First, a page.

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Indiana INTERNnet celebrated internship excellence on Feb. 4, 2015, at the 9th Annual IMPACT Awards luncheon. Though the event is over and the winners have been announced, we are continuing to celebrate the nominees’ successes.

These are their stories.

Brandon Brinkley1

IIN: You read prints, studied parts and worked with operators to optimize the designs for production gauges and minimize costs. How was this experience?

BB: It was a great experience. At one point, we were having a significant amount of nonconforming parts, and I was asked to investigate and see if I could determine the source of the nonconforming pieces. I took multiple measurements and tracked an entire batch of parts through their production process. I recorded all dimensions and checked each piece with its go-nogo gauge. I noticed that in several instances, the results of the measurements would be within specification, but would fail the go-nogo gauge.

After inspecting the gauge on the optical comparator and checking its dimensions against the gauge print, I was able to conclude that the specific gauge was slightly out of spec and failing parts that were indeed within specification. Based on the production of this part, fixing this gauge projected to save the company close to $17,000 the following year.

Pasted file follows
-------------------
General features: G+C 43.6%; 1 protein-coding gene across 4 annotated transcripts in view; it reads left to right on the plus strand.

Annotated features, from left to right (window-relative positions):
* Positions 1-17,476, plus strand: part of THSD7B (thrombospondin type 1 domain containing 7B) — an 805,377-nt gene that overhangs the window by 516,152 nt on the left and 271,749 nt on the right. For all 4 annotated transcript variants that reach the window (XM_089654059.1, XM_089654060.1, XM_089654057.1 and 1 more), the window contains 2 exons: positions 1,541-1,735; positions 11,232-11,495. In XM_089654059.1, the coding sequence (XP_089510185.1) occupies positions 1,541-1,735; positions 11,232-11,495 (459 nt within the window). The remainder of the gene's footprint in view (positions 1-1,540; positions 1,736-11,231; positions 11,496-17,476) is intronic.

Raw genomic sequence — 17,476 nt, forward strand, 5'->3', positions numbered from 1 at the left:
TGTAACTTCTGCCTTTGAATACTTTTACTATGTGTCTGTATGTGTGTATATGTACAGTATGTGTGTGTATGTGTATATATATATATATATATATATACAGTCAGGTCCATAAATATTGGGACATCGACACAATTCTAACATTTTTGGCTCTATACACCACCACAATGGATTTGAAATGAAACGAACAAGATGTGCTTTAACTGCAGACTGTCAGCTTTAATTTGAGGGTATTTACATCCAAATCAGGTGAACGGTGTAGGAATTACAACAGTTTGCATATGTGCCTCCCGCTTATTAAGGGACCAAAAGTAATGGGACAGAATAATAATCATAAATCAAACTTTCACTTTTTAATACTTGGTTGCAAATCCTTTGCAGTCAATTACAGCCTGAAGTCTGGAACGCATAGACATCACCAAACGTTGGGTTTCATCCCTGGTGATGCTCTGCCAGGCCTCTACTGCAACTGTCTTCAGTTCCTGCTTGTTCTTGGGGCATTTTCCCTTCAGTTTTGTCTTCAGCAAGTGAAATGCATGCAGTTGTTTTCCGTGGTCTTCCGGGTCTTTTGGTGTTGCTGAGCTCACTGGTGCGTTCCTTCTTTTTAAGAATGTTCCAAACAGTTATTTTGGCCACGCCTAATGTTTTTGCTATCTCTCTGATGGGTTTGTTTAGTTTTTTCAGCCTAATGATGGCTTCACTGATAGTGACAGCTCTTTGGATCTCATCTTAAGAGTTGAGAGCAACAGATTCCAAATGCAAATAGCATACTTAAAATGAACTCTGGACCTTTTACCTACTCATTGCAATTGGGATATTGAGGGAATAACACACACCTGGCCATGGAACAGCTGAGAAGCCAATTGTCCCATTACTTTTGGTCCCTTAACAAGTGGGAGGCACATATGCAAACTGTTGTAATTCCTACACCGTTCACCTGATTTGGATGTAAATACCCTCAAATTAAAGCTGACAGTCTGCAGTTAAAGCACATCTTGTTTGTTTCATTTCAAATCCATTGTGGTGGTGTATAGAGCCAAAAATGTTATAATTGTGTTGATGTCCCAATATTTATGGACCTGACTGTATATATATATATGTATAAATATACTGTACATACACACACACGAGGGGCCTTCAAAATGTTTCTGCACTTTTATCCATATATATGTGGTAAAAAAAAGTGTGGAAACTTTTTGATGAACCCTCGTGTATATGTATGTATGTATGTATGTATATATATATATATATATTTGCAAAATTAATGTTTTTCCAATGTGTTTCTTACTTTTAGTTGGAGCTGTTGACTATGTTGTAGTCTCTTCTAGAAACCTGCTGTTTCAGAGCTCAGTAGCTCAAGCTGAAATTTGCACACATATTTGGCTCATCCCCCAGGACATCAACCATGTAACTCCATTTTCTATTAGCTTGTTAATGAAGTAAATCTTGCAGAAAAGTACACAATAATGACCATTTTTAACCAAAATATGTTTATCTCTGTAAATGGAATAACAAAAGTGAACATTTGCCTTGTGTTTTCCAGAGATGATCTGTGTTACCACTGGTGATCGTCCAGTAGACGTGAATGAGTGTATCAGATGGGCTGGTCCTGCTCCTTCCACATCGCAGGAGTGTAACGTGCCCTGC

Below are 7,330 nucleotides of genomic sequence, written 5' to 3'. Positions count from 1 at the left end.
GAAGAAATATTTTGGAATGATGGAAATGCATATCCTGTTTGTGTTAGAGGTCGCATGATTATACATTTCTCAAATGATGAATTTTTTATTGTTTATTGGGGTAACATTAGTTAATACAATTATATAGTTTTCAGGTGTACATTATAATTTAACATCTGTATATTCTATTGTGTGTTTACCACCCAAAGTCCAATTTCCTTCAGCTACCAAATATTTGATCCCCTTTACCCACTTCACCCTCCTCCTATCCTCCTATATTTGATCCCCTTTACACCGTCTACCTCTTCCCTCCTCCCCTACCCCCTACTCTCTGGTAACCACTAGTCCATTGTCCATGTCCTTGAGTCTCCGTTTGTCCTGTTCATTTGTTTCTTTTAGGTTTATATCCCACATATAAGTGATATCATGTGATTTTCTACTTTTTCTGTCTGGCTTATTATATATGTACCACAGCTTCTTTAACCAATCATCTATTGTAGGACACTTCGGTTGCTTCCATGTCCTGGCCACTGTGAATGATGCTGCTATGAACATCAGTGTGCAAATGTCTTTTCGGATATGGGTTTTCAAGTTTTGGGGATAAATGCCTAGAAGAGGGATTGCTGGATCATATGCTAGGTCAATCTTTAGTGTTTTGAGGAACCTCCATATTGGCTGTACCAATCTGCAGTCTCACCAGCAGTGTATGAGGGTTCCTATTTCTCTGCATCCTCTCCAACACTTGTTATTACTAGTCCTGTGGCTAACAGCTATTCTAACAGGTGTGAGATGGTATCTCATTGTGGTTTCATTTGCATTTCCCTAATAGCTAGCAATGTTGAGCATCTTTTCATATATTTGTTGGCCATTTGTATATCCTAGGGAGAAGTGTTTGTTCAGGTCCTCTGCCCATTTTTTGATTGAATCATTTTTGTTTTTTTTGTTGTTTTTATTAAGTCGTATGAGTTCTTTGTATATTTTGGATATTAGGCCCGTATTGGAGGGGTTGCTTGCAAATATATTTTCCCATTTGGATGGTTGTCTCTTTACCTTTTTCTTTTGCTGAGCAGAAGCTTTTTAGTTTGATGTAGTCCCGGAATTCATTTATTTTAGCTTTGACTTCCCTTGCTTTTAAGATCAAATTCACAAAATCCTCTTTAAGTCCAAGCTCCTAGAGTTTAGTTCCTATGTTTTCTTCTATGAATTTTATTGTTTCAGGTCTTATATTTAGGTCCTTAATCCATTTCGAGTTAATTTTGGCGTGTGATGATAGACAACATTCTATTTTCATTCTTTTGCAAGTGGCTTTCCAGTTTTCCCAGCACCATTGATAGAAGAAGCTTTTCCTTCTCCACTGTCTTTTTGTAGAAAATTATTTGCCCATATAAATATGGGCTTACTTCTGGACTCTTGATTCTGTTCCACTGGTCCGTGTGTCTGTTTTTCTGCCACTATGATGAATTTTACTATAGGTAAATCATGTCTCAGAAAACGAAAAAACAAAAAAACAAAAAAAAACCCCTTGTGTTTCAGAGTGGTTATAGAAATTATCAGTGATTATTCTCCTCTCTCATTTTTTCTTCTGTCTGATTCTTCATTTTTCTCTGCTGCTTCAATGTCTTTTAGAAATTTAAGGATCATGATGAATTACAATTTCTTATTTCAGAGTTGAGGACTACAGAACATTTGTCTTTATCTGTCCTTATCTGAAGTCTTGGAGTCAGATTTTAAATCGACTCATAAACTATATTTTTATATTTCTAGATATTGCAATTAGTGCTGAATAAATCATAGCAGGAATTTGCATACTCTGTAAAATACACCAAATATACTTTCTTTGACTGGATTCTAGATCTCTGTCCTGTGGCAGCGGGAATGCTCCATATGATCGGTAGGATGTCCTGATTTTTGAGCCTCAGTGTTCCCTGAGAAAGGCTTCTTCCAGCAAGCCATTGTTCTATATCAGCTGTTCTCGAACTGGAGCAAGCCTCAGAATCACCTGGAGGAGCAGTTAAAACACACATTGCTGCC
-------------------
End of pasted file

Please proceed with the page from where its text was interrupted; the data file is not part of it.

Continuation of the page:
IIN: What are one or two projects you had that really allowed you to grow?

BB: My first day on the job, my supervisor walked in and tossed me a part that just came off the production line. One of the surfaces of the plastic housing was frequently experiencing too much sink, where the surface of the plastic would shrink too much upon cooling and form a concave surface. He told me he needed a gauge to give to the operators to allow them to quickly and accurately check if the part was within specifications.

Then he left.

For a few moments I just stared at the parts thinking to myself, “What in the world am I going to do with these?” He definitely pushed me out of the nest. Luckily, I hit the ground running, and within 10 minutes had a working prototype manufactured out of a ballpoint pen.

I then designed the plunger-type go-nogo gauge in SolidWorks and sent the drawings to a local tool shop. It was a great experience that really broke the ice and allowed me to showcase my skills.

IIN: Your IMPACT Awards nominator mentioned that you fit into Group Dekko’s culture perfectly with your positive attitude and enthusiasm.

BB: I loved the culture at Group Dekko. It felt like a tight-knit group of friends always working hard toward a common goal. I was never treated as an intern, but as a Manufacturing Engineer. I was asked for help as often as I asked for help myself. I definitely felt like part of the team and could not have asked for a better experience. It was my first time working in the professional world and definitely was a culture shock compared to my previous work experiences. It really has prepared me for work after graduation.

IIN: We understand you just graduated from Trine University. Congratulations! What happens now?

BB: This experience has allowed me showcase to future potential employers what I am capable of. It has also made me more comfortable in admitting when I need help and being able to ask for it.

If anyone who reads this is in the market for a mechanical engineer, I an officially seeking full time employment!

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